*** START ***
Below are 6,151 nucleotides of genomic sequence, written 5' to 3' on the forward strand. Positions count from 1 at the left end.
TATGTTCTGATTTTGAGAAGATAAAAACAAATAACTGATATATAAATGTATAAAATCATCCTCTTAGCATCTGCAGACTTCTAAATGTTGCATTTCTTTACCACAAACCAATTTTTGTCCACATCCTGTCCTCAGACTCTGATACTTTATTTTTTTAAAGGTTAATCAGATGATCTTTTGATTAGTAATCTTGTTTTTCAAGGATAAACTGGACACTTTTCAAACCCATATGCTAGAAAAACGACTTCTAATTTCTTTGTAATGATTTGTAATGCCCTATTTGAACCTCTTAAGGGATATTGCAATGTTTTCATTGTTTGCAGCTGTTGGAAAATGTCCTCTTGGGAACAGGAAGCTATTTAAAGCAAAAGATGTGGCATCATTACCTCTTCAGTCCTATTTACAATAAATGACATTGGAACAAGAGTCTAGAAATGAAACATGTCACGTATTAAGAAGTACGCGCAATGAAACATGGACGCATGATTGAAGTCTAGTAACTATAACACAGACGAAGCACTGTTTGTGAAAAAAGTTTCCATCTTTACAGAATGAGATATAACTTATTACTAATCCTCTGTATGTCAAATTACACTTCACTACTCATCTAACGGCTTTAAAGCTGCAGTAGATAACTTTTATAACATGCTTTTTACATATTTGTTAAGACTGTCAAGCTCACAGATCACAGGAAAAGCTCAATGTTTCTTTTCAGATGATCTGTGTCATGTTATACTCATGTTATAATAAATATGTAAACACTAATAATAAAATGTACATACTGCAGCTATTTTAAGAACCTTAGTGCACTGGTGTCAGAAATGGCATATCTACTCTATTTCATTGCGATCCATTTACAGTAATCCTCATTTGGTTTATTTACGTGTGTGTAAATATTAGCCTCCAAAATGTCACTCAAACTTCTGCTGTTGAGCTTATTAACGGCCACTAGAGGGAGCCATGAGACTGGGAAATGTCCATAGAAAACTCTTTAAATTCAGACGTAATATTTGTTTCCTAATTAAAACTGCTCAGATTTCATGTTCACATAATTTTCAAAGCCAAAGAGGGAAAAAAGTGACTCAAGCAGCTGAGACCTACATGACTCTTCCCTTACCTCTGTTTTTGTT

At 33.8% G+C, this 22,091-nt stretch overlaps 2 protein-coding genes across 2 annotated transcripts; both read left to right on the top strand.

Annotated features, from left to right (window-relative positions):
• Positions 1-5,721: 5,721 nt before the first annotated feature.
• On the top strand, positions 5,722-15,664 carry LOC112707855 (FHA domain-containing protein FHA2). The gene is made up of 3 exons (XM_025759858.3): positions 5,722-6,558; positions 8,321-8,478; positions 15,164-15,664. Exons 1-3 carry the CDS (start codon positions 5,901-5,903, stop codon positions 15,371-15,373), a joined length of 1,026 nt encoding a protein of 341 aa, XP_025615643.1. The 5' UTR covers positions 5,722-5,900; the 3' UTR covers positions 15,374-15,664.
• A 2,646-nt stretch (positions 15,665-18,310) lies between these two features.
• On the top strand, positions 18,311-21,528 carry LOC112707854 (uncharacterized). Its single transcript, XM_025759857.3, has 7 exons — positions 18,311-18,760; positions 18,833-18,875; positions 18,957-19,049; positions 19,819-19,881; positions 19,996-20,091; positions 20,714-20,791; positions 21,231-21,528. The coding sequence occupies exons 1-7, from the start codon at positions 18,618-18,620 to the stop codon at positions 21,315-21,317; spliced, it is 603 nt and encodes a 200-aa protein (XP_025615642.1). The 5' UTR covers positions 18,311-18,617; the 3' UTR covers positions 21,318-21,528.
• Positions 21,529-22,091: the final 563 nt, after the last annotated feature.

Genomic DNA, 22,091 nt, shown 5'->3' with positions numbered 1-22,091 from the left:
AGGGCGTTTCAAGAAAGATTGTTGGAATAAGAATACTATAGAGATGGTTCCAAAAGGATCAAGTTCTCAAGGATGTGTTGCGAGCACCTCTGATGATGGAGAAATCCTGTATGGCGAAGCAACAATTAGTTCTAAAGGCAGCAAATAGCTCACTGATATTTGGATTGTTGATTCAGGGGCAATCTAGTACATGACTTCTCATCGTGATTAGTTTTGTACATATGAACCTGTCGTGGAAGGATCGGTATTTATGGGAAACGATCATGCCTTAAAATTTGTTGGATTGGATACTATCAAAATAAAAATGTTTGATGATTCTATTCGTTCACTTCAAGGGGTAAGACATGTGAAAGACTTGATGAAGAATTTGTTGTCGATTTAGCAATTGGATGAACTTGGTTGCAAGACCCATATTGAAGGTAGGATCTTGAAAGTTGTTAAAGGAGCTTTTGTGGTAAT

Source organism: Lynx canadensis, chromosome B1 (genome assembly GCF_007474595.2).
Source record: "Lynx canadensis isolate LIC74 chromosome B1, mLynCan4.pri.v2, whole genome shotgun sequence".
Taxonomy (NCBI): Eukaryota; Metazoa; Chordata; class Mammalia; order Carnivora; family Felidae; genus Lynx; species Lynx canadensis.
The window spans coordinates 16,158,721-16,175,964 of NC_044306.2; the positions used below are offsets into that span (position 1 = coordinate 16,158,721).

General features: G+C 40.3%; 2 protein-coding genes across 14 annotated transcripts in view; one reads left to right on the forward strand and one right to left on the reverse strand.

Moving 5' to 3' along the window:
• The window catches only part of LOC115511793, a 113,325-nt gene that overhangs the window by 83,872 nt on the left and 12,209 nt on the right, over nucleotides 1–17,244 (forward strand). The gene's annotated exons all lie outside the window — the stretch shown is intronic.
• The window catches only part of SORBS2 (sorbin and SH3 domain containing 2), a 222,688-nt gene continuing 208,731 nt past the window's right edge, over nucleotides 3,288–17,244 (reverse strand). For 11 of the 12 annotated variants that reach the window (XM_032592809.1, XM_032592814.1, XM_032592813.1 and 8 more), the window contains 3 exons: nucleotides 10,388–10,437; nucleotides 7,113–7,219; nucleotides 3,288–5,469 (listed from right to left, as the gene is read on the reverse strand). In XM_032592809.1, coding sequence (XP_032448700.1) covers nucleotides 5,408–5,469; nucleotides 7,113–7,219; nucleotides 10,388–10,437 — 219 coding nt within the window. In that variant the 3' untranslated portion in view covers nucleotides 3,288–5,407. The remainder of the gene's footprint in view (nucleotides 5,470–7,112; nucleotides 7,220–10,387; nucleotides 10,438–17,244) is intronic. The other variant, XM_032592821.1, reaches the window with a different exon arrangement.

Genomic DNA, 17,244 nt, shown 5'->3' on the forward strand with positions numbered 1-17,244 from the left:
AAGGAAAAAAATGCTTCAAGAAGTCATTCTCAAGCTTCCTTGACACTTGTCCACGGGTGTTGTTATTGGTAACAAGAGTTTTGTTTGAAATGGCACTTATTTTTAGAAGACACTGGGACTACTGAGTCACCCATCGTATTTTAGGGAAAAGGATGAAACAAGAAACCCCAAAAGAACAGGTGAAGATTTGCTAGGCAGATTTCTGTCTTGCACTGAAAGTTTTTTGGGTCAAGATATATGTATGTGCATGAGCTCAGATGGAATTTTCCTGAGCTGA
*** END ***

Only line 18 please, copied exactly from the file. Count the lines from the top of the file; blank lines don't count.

• The window catches only part of LOC115511793, a 113,325-nt gene that overhangs the window by 83,872 nt on the left and 12,209 nt on the right, over nucleotides 1–17,244 (forward strand). The gene's annotated exons all lie outside the window — the stretch shown is intronic.